Ezekiel 37:15-17 The word of the Lord came again unto me, saying,
16 Moreover, thou son of man, take thee one stick, and write upon it, For Judah, and for the children of Israel his companions: then take another stick, and write upon it, For Joseph, the stick of Ephraim, and for all the house of Israel his companions:
17 And join them one to another into one stick; and they shall become one in thine hand.

LDS believe that the Bible is the stick of Judah and the Book of Mormon is the stick of Joseph referenced here.

John 10:16 And other sheep I have, which are not of this fold: them also I must bring, and they shall hear my voice; and there shall be one fold, and one shepherd.

The people of the Book of Mormon are included as some of the other sheep Jesus referred to in this verse.

I hope this helps.


#13

Why? Why shouldn’t a Catholic hold their own churches teachings as truth? Why can’t a Catholic base their opinion that other religions are a “waste of time” based on their belief in the teachings of the Catholic church. Must a Catholic (or any other believer) study all the works of every other religion before they can accept the teachings of their own religion?


#14

[quote="gazelam, post:11, topic:301556"]
RebeccaJ,
What in your opinion does it reference?

[/quote]

"Three angels appear, each bearing a message that offers a kind of commentary on the vision just seen. The first of these is the most important. Like the eagle of the three woes, this angel is said to fly "in the mid heaven" (RV and NRSV; ESV has "directly overhead"), the zenith where he can be easily seen and heard (cf. 8:13). But instead of crying woe, the angel proclaims "an eternal gospel": Fear God and give him glory, because the hour of his judgement has come, and worship him who made heaven and earth, the sea and the springs of water." To whom does he announce this mesage? Not to the Lamb's followers. These have already heard the gospel and are living its consequences. Rather, the message is spoken "to those who dwell on earth, to every nation and tribe, and son. In Rev. 7, however, it is clear that the countless multitute are the eschatologically redeemed, whereas the present passage the hearers must still become this.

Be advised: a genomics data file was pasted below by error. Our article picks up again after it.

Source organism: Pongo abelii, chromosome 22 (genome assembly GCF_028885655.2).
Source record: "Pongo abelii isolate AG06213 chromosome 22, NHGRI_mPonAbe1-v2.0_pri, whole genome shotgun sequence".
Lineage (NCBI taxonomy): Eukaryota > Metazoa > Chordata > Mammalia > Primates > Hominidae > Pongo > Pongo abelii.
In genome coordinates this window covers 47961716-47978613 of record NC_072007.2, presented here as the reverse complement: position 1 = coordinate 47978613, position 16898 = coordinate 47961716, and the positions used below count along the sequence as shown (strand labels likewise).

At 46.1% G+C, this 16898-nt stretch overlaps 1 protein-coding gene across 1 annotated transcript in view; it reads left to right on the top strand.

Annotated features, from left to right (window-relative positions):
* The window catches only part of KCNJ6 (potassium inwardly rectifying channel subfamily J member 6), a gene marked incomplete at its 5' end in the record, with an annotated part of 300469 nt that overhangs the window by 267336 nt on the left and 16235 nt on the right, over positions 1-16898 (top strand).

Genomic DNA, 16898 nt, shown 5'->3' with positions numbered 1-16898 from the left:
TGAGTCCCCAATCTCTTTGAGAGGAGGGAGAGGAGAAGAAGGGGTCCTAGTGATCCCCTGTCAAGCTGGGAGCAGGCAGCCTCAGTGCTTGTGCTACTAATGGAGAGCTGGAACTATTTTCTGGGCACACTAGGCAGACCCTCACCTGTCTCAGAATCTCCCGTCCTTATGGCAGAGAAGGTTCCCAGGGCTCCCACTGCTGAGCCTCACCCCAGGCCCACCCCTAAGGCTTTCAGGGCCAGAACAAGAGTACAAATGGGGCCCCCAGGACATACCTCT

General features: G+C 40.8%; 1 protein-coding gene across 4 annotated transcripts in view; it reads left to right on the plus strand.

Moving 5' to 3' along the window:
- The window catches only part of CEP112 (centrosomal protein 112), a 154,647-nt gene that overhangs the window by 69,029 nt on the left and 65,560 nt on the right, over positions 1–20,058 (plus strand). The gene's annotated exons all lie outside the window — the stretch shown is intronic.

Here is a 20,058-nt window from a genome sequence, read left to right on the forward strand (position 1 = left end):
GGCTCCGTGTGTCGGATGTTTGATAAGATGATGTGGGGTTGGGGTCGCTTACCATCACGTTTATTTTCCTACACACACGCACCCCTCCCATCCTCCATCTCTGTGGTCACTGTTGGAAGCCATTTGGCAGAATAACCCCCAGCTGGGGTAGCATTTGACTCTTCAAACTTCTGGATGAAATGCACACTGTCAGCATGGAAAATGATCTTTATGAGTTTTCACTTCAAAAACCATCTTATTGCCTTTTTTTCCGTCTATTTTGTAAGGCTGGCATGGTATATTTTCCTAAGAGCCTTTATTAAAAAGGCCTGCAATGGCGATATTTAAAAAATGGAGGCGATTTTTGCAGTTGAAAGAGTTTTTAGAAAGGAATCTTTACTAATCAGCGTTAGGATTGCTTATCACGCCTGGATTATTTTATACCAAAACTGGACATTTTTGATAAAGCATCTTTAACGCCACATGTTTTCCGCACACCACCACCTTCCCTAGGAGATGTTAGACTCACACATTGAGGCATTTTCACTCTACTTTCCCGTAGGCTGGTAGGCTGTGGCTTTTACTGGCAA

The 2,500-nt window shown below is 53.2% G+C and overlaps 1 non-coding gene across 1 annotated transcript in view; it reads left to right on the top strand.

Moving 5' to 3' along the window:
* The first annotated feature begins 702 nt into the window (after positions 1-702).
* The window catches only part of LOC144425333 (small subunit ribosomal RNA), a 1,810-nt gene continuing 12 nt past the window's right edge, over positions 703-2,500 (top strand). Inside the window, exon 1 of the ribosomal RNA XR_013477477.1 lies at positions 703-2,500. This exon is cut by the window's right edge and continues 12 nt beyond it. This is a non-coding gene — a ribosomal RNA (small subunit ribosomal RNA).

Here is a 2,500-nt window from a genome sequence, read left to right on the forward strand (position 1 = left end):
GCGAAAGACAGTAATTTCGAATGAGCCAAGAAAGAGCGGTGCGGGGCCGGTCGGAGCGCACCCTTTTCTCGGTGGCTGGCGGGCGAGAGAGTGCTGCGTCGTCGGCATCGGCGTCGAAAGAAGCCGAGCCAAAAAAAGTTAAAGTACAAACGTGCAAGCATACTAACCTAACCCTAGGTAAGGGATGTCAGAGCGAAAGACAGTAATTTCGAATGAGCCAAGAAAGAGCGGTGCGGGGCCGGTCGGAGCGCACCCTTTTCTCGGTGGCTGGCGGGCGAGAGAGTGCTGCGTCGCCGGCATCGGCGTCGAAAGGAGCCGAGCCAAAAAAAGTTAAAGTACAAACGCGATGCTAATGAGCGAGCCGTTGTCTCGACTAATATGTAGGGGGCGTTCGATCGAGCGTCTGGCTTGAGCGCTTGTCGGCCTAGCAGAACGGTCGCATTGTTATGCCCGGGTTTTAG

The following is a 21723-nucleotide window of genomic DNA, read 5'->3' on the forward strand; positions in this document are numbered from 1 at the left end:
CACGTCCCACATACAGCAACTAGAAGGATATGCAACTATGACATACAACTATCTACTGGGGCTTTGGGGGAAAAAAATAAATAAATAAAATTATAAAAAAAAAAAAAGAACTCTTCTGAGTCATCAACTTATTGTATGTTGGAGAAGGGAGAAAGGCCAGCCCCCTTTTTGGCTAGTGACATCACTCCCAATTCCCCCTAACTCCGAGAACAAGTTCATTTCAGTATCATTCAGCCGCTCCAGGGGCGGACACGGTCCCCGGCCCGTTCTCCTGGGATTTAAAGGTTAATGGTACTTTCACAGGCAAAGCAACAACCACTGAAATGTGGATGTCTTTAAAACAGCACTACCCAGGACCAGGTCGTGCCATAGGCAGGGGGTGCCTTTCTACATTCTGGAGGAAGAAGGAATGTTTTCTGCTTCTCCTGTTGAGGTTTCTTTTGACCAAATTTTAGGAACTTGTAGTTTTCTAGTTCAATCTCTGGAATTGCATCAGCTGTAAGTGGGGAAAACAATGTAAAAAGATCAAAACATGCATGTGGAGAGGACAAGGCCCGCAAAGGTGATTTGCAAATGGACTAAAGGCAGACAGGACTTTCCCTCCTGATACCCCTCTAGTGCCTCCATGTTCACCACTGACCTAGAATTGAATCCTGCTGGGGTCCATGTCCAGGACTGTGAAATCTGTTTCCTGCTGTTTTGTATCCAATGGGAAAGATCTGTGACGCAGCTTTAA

On a first hearing, this "gospel" may not sound terribly gospel-like. The form of speech is not the promissory language so beloved by the Reformers. It is not a declaration of God's unconditional pardon of the sinner. Rather, it comes in the form of a command: fear God and give him glory. Law and obligation would seem to trump deliverance and release.

Yet to accept this distinction too readily would reflect a rather thin understanding of what the gospel itsel is. What makes the gospel liberating is not simpy that it delivers us from the oppressive voice of the law, but that it liberates us for God. The gospel is liberating because it is true; it is the Creator's own word to his creatures. And because it is true, it inevitably makes a claim upon us. That is why the gospel can at times take the form not only of outright declaration ("Christ is risen") or of promise ("this is my body, given up for you") but of law or command ("love your neighbor as yourself"). As Karl Barth put it, the law itself is a form of the gospel. The claim it makes on us is a gracious claim.

But the content of the gospel is Jesus Christ. What makes the gospel more than simply law is its being based on the reality of God's apocalyptic action in Jesus. Thus the angel's message says that because the hour of his judgment has come, therefore fear God, give him glory, and worship him as the giver of all good gifts. Already as our Creator, God has made us and set us within a habitable world, "heaven and earth, the sea and the springs of water." All this is good news. There is no one to whom this good news does not apply. It is remarkably, good news for "those who dwell on earth," a phrase that so often has negative connotations is in the Apocalypse. Here it is used in a hopeful ways. The gospel announced by the first angel is not only eternal, it is universal." ("Brazos Theological Commentary on the Bible: Revelations", Mangina, Joseph L., p. 174)